Citizen consumers and useful experiences
Businesses that address the real wants and needs of citizens will unlock new ways to build powerful relationships with communities, writes Sérgio Brodsky.
This article originally appeared in The Experience Issue, our February/March 2018 print edition of Marketing magazine.
Between 2001 and 2002 Brazil went through its largest energy crisis. The lack of infrastructure planning combined with economic growth forced the Government to ration the energy supply from its main urban centres, for intermittent periods of time. Back then, as a student living in São Paulo, I remember streets darkening as the sun went down. In one of those evenings, walking back home from university, two men driving a motorcycle stopped right in front of me. One of them jumped off the bike and before I knew it, he hit me on the head with the back of his gun and stole my backpack.
São Paulo is one of the many existing (and emerging) megacities feeling its ‘growing pains’ due to an increased demand for ever more comfortable lifestyles. As someone working in the marketing, media and advertising space, this is an important insight. If value is created from a need or desire, why aren’t our civic interactions populating journey maps aimed at optimising the CX?
Markets, choice, and competition are not just a consumer’s best friend, but their political representation. Brands with some level of foresight able to broaden their audiences from customers to citizens and their revenue model from sales to the creation of shared value will be the game-changers driving our industry forward. This is the type of thinking required to embrace Urban Brand-Utility, an approach to brand communications I’ve been advocating for a couple of years now, after identifying a distinctively intriguing pattern and the strategic opportunity this may afford.
For example, New Zealand beer brand DB Export wanted to communicate its sustainability credentials, and what better way of doing it than by upcycling yeast waste (a by-product of beer) into fuel? An initial batch of 300,000 litres of ‘Brewtroleum’ was formulated using 30,000 litres of ethanol, which was extracted from more than 58,000 litres of leftover yeast slurry that would otherwise be discarded.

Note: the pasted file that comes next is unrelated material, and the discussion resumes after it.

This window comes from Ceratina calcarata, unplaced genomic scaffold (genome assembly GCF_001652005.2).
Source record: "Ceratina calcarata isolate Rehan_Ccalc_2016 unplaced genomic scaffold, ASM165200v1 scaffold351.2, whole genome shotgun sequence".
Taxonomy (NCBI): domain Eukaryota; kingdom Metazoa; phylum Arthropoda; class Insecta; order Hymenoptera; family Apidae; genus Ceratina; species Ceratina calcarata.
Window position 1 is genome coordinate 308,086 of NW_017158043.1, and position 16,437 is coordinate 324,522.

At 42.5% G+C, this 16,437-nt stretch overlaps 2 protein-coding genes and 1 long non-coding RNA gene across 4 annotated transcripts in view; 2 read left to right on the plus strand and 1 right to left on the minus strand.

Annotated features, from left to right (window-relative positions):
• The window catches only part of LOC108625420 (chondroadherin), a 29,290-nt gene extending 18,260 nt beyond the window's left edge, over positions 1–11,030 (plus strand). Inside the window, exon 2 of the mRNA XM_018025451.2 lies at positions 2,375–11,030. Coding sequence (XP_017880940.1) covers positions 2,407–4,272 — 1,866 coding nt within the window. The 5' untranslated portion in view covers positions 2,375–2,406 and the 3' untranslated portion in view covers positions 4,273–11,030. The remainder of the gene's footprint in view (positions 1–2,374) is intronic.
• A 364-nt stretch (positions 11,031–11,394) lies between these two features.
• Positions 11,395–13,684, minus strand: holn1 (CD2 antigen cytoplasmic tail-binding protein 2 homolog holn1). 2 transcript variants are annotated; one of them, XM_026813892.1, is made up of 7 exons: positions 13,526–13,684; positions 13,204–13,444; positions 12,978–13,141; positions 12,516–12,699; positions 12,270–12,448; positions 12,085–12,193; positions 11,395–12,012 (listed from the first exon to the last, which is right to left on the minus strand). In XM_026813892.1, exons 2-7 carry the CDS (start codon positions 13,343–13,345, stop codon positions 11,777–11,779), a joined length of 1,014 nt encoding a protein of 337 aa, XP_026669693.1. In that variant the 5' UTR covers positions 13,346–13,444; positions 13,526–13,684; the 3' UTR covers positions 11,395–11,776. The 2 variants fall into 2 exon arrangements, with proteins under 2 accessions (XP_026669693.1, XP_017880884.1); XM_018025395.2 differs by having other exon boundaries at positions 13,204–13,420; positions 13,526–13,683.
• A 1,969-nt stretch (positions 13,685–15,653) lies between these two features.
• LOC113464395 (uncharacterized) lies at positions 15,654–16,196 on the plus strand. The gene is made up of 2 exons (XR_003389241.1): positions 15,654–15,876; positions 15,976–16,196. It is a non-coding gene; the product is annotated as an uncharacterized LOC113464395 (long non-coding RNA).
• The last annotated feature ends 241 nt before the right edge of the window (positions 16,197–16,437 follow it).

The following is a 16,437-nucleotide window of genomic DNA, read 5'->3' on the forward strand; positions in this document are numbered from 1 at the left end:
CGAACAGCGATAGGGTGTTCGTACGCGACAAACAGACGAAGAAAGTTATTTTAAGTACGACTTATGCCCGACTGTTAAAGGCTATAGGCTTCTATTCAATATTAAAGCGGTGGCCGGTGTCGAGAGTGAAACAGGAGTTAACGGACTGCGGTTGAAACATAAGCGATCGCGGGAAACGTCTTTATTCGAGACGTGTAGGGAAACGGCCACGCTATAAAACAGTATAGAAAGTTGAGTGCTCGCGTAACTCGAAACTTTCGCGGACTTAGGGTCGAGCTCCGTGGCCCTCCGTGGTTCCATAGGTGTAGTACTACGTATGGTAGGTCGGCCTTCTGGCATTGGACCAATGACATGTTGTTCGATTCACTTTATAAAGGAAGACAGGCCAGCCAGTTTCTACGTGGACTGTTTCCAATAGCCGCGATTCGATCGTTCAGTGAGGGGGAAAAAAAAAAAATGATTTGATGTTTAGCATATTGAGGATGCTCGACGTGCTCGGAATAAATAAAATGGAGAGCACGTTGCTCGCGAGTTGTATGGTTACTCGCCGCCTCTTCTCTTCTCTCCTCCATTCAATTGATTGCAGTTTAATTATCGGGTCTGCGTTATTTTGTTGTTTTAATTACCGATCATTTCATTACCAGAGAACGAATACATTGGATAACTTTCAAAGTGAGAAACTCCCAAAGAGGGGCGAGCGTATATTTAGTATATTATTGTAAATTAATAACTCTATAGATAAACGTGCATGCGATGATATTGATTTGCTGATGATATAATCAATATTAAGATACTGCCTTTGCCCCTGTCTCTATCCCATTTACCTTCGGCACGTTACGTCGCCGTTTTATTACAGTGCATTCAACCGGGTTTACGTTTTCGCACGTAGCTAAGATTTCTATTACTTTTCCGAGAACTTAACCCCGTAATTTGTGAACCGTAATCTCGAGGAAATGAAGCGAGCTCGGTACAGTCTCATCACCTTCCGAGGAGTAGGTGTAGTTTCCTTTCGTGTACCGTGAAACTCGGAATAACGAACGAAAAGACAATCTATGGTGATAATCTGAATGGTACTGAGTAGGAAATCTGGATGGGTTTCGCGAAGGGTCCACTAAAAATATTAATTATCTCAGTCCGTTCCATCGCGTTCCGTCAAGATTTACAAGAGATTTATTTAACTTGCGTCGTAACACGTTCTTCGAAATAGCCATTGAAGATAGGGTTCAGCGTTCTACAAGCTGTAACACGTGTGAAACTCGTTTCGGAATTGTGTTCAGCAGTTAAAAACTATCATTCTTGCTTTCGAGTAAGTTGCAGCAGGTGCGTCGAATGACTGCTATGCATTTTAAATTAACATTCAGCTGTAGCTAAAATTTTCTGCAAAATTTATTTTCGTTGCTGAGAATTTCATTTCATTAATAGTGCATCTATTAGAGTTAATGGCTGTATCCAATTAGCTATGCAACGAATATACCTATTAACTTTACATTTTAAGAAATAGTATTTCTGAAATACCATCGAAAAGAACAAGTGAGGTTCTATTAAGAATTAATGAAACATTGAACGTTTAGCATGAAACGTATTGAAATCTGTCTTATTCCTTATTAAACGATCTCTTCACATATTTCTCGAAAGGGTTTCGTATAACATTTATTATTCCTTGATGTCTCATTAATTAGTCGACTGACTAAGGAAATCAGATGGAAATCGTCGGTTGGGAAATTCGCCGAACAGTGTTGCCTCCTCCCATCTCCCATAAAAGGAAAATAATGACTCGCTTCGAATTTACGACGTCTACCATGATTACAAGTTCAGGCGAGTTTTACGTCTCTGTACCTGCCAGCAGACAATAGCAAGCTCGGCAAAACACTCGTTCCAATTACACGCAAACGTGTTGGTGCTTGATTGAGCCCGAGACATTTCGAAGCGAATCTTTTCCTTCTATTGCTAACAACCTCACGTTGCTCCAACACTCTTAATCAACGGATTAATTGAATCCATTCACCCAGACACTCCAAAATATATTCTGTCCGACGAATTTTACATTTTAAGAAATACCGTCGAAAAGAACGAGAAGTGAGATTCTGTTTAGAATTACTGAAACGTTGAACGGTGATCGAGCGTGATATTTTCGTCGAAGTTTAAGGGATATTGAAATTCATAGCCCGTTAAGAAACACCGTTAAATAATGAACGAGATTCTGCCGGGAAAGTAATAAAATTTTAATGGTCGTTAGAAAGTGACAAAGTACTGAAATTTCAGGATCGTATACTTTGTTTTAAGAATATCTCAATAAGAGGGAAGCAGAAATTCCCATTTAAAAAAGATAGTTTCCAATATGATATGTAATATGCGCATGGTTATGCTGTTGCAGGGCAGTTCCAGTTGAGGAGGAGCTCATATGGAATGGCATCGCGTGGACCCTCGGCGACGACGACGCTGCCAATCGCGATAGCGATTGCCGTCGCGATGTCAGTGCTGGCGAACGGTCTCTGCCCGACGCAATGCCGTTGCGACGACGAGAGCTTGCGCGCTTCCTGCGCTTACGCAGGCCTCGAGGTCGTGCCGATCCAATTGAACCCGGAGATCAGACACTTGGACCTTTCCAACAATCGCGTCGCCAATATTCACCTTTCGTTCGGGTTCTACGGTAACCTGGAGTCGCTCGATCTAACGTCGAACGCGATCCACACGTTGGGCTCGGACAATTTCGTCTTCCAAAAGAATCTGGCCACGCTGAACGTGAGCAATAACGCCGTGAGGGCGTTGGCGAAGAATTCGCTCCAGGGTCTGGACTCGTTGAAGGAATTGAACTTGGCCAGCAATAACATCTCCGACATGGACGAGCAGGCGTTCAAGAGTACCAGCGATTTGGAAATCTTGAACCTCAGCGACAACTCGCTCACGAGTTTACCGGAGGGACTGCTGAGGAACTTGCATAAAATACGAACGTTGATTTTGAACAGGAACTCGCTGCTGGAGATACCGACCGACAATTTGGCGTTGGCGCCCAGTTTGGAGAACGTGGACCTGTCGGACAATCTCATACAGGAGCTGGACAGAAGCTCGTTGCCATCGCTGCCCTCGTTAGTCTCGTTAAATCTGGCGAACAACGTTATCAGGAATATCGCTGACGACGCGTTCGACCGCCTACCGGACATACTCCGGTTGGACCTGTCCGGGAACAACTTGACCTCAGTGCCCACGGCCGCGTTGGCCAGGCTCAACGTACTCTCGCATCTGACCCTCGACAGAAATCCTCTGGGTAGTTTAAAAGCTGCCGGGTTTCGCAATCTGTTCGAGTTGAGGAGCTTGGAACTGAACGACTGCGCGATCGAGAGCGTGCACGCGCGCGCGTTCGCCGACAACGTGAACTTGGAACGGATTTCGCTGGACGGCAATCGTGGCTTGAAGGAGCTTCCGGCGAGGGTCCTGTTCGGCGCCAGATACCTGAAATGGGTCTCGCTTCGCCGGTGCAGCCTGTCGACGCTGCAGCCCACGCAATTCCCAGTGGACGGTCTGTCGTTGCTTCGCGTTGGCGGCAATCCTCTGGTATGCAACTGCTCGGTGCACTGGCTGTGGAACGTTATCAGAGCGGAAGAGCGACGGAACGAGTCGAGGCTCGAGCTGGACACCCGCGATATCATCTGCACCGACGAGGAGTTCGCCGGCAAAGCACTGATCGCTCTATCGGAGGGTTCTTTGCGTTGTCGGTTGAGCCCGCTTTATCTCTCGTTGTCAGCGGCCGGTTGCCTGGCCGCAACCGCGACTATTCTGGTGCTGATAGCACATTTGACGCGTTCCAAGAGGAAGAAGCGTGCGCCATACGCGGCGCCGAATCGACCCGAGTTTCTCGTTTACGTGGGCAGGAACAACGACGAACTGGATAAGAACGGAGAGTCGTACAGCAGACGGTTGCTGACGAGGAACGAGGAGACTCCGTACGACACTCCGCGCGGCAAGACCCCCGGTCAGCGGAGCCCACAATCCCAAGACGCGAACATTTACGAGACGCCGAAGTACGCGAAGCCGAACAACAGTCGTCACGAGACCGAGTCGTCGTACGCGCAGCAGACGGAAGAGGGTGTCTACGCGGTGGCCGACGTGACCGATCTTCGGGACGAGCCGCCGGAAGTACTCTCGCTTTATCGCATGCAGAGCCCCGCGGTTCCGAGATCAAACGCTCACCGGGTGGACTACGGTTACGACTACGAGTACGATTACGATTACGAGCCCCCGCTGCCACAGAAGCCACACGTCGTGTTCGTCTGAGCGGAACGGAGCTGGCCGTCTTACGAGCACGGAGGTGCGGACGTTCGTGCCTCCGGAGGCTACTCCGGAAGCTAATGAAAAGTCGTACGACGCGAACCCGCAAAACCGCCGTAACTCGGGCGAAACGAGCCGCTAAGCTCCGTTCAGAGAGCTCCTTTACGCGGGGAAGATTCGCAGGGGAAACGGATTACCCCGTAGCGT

Sold at all 60 Gull petrol stations across NZ’s North Island, the biofuel has 8% less carbon than traditional petroleum at the same performance, something that compelled ethical consumers to buy into the brand, representing a 10% increase from the 8,6 million bottles sold. Moreover, New Zealand’s Automobile Association says drivers using 30 litres of biofuel a week would save more than 250 kilograms of CO2 emissions every year. And when 80% of urban diseases are a result of air pollution and the fact that climate change will be one of the biggest costs for business and society in the coming years, it becomes a matter of demonstrating how the private sector can creatively fix what big government is failing to address.
Heineken has not (yet) gone the full length of quantifying the economic value of its brand impact in return for tax rebates or other fiscal incentives, however its ‘Cities Project’ may give a hint of things to come. A current initiative is New York’s +Pool, the world’s first floating and filtering pool in the shape of a ‘plus’ symbol, cleaning around 600 thousand litres of water a day.
Despite being surrounded by water, the millions of people in New York are currently unable to enjoy it the way they should. To help revert this situation, Heineken is asking New Yorkers to sign a pledge to swim in the +Pool, offering $100,000 in support when the goal of 100,000 pledges is reached.
The pool was estimated to cost a total of US$20 million and although the projected return on investment has not been disclosed, one can envisage how this initiative might not only reduce the cost of managing a city but also unlock economic value from under-utilised assets.